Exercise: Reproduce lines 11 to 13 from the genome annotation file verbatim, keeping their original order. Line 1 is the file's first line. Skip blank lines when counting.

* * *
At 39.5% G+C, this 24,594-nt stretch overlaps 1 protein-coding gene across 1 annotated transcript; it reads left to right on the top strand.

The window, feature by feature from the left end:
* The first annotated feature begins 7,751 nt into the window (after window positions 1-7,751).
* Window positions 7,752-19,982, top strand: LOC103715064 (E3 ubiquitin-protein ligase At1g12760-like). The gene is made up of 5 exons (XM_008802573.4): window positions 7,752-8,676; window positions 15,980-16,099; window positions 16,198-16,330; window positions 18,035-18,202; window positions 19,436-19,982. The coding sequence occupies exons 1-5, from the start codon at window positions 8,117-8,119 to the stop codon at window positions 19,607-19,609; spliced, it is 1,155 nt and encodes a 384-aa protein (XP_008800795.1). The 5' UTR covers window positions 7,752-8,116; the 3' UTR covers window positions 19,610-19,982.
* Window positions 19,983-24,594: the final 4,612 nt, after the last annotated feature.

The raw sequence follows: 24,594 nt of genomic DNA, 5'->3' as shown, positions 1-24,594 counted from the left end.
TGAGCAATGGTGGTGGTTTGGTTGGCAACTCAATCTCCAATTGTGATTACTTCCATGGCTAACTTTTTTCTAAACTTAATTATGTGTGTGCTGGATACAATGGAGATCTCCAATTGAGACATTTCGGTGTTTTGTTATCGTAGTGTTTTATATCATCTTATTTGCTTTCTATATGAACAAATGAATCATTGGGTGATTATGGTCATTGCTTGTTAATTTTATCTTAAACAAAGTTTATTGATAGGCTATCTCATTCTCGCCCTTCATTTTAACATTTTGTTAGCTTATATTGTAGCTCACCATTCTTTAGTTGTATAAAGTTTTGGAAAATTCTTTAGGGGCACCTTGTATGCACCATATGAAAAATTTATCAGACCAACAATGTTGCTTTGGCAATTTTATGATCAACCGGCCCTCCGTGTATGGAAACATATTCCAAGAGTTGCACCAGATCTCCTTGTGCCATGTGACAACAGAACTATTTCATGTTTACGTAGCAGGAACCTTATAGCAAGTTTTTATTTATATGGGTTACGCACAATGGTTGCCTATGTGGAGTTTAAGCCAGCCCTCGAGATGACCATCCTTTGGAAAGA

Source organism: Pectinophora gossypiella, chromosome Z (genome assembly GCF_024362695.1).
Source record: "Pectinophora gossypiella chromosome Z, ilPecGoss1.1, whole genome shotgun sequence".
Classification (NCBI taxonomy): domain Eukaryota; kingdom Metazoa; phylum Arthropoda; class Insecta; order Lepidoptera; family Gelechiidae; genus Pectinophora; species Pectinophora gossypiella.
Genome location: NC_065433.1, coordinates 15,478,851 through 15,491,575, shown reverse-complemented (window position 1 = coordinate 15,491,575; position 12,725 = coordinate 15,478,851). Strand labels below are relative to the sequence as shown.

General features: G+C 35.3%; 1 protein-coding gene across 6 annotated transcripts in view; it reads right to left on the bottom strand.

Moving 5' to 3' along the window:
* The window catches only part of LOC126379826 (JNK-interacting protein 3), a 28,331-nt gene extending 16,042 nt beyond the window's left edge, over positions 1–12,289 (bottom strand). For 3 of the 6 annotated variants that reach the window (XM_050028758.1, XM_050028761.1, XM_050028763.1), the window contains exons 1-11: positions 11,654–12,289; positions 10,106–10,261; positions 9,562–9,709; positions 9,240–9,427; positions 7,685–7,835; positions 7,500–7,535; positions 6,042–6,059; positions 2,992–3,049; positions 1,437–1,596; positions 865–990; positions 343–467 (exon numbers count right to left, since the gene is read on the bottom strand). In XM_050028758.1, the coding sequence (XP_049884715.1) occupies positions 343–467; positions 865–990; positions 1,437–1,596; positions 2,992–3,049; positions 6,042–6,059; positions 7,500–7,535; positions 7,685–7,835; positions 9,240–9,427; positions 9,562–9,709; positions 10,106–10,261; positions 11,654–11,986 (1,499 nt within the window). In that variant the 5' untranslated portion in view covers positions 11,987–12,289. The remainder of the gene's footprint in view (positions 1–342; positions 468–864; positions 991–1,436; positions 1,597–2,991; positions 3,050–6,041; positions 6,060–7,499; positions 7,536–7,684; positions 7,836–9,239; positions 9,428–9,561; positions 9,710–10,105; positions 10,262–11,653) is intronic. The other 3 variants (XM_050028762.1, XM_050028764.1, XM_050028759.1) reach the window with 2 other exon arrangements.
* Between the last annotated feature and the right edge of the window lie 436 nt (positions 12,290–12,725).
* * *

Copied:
Genome location: NC_065433.1, coordinates 15,478,851 through 15,491,575, shown reverse-complemented (window position 1 = coordinate 15,491,575; position 12,725 = coordinate 15,478,851). Strand labels below are relative to the sequence as shown.

General features: G+C 35.3%; 1 protein-coding gene across 6 annotated transcripts in view; it reads right to left on the bottom strand.

Moving 5' to 3' along the window: